Safety concerns about article on homemade organic pesticide recipes
I am writing with regard to your complaint October 3, 2010, and request November 2, 2010, for a review by the Office of the Ombudsman concerning the May 23, 2003 publication at CBC.ca of an article on homemade organic pesticide recipes.
Your complaint expressed safety concerns about a “pesticide recipe” on the CBC.ca In Depth web page that called for the boiling of rhubarb leaves. The recipe was part of a broader In Depth feature with several recipes for organic or homemade pesticides. The specific recipe was the first one featured in the list.
In your complaint, you noted the hazard of the concoction and questioned the advisability and legality of posting it. You cited Health Canada's online advice about the risks of organic and homemade pesticides and wondered about the scientific credentials of those posting the material on CBC.ca.
In correspondence with you, CBC News' Director of Digital Media noted that most of the suggested recipes were relatively harmless. Rachel Nixon acknowledged that the rhubarb recipe could cause “symptoms of poisoning in some people and potentially death if large quantities are eaten.”
She noted the website clearly indicates the possible risks. The cautionary information reads: “NOTE: Rhubarb leaves contain high amounts of oxalic acid. If ingested, your heart will stop and you will die.” She also noted that the Health Canada information online about homemade pesticides is not regulatory, but advisory.
CBC's Journalistic Standards and Practices doesn't deal directly with the questions at hand. Overall, though, CBC News says it strives for “journalistic excellence and best practices” in all its endeavours.
In my review, therefore, I had to determine if publication of this recipe constituted a best practice.
In the seven years since this recipe's publication, the Internet has broadened to become a plentiful source of information on the science of pesticides and the practice of preparing homemade varieties for the garden. Several significant gardening and science sites have emerged to offer the public vast amounts of information. In short, the context has changed for those 2003 recipes.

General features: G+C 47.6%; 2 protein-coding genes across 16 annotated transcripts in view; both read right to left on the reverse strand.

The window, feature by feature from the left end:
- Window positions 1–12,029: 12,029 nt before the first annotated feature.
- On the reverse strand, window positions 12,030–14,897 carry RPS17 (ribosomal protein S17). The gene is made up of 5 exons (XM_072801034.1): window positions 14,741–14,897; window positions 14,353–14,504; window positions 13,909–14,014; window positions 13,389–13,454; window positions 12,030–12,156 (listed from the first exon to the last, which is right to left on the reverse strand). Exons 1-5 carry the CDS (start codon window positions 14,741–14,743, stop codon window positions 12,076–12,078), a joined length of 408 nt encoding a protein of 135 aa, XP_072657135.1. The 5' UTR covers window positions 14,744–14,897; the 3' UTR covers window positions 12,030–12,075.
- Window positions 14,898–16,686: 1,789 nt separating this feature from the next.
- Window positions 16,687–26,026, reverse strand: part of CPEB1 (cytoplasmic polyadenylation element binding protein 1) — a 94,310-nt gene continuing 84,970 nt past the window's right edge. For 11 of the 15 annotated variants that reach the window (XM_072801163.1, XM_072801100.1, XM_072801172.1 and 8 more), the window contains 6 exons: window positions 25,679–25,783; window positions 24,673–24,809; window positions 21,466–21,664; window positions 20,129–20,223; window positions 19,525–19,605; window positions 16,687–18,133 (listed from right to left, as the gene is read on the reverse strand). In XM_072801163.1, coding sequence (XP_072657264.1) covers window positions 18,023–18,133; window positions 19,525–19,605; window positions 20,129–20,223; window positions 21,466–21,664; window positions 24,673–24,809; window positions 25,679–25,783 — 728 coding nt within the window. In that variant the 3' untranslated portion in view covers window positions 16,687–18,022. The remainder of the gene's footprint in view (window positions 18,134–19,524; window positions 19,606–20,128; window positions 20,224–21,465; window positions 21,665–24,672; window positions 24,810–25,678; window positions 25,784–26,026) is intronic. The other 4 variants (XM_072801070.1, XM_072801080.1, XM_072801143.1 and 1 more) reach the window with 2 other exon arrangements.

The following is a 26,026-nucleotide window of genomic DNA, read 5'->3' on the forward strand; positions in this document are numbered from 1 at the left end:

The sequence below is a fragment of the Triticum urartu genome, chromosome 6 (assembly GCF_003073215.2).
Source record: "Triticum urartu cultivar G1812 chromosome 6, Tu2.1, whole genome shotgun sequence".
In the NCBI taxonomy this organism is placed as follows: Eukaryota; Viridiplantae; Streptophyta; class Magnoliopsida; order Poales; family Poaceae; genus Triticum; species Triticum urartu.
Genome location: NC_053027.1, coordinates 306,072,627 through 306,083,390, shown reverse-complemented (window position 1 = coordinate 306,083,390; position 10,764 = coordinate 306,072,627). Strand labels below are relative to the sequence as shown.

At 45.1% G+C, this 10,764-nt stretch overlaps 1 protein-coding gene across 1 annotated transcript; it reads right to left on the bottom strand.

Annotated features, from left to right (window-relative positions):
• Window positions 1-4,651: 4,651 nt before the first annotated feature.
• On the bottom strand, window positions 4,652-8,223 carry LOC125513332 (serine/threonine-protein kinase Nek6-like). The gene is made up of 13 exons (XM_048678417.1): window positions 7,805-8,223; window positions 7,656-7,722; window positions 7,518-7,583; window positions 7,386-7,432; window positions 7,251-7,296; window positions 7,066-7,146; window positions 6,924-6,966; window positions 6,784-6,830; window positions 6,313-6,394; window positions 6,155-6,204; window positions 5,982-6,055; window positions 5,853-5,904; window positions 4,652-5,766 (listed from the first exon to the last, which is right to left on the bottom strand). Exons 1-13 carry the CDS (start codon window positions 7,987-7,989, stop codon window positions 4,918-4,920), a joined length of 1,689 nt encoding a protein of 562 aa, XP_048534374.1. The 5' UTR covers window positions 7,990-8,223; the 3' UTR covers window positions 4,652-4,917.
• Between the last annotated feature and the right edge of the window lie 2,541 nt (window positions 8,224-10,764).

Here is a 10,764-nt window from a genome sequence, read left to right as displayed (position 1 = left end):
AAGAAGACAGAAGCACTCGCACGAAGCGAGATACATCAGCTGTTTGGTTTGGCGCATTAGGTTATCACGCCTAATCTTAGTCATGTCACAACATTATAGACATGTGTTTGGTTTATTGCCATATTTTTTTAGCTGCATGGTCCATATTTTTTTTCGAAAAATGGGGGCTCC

CBC.ca is not alone in carrying a recipe to boil rhubarb leaves to combat aphids, June beetles and fungus. The Sierra Club, among other organizations, recommends doing so. Like CBC.ca, several sites note the health risks involved and counsel caution. For its part, Health Canada notes that homemade pesticides do not undergo scientific evaluation or contain label directions for safe use or best results. Among the recipes it notes may pose health or environmental concerns, “recipes that require cooking, such as boiling rhubarb leaves . . .are potentially dangerous.”
As an aside: it appears that the CBC.ca cautionary wording on the hazards of boiling rhubarb leaves is excessive. Wikipedia.org, for example, suggests one would have to eat about five kilograms of the leaves to consume a lethal dose (although cooking the leaves with soda enhances their toxicity). Despite CBC's warning, any amount of ingestion wouldn't necessarily kill. In its correspondence with you, CBC News acknowledged that the warning was “somewhat overstated.”
CBC News did not violate its Journalistic Standards and Practices in publishing the recipe. There is no legal question inherent in the matter and CBC News acted responsibly in warning the public about the risks.
Even so, while the rhubarb concoction may be effective for pest control, its publication isn't necessarily effective as a journalistic best practice when safer organic options are available.
Given the enduring qualities of online journalism — the recipe at the heart of this complaint is seven-plus years old now, after all — responsible organizations can demonstrate public leadership by revisiting earlier work to provide better content in light of newly available information.
A central principle of journalism is to minimize harm. As an organization striving for best practices, CBC News could replace the recipe with a relatively safe and effective one that would not require an overwrought warning.